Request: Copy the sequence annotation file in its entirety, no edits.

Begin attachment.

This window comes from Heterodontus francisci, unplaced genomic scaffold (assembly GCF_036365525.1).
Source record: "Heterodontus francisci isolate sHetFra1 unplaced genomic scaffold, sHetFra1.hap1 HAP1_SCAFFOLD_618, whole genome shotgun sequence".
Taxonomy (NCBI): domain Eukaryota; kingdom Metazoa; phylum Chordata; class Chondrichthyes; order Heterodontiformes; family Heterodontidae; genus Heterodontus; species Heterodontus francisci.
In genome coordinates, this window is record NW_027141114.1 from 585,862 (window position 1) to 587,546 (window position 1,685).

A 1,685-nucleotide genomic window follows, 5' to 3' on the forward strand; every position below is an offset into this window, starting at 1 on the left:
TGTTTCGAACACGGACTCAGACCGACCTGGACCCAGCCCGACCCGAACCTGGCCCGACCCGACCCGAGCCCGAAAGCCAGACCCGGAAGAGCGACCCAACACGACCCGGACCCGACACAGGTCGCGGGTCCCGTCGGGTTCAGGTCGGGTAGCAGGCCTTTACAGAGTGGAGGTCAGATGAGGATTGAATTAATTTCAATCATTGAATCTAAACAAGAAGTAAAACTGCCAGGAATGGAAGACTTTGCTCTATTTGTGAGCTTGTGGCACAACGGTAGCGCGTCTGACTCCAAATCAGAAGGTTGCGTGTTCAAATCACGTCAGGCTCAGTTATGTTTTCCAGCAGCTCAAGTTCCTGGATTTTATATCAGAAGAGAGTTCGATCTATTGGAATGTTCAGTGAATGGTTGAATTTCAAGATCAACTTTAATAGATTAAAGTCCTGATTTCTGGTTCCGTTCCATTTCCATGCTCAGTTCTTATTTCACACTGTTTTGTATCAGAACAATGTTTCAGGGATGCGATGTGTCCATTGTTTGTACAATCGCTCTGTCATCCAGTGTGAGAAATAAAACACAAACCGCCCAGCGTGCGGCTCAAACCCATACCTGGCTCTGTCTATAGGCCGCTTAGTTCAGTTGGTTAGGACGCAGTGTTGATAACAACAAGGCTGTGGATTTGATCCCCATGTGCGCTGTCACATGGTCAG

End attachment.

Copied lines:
This window comes from Heterodontus francisci, unplaced genomic scaffold (assembly GCF_036365525.1).
Source record: "Heterodontus francisci isolate sHetFra1 unplaced genomic scaffold, sHetFra1.hap1 HAP1_SCAFFOLD_618, whole genome shotgun sequence".
Taxonomy (NCBI): domain Eukaryota; kingdom Metazoa; phylum Chordata; class Chondrichthyes; order Heterodontiformes; family Heterodontidae; genus Heterodontus; species Heterodontus francisci.
In genome coordinates, this window is record NW_027141114.1 from 585,862 (window position 1) to 587,546 (window position 1,685).

A 1,685-nucleotide genomic window follows, 5' to 3' on the forward strand; every position below is an offset into this window, starting at 1 on the left:
TGTTTCGAACACGGACTCAGACCGACCTGGACCCAGCCCGACCCGAACCTGGCCCGACCCGACCCGAGCCCGAAAGCCAGACCCGGAAGAGCGACCCAACACGACCCGGACCCGACACAGGTCGCGGGTCCCGTCGGGTTCAGGTCGGGTAGCAGGCCTTTACAGAGTGGAGGTCAGATGAGGATTGAATTAATTTCAATCATTGAATCTAAACAAGAAGTAAAACTGCCAGGAATGGAAGACTTTGCTCTATTTGTGAGCTTGTGGCACAACGGTAGCGCGTCTGACTCCAAATCAGAAGGTTGCGTGTTCAAATCACGTCAGGCTCAGTTATGTTTTCCAGCAGCTCAAGTTCCTGGATTTTATATCAGAAGAGAGTTCGATCTATTGGAATGTTCAGTGAATGGTTGAATTTCAAGATCAACTTTAATAGATTAAAGTCCTGATTTCTGGTTCCGTTCCATTTCCATGCTCAGTTCTTATTTCACACTGTTTTGTATCAGAACAATGTTTCAGGGATGCGATGTGTCCATTGTTTGTACAATCGCTCTGTCATCCAGTGTGAGAAATAAAACACAAACCGCCCAGCGTGCGGCTCAAACCCATACCTGGCTCTGTCTATAGGCCGCTTAGTTCAGTTGGTTAGGACGCAGTGTTGATAACAACAAGGCTGTGGATTTGATCCCCATGTGCGCTGTCACATGGTCAG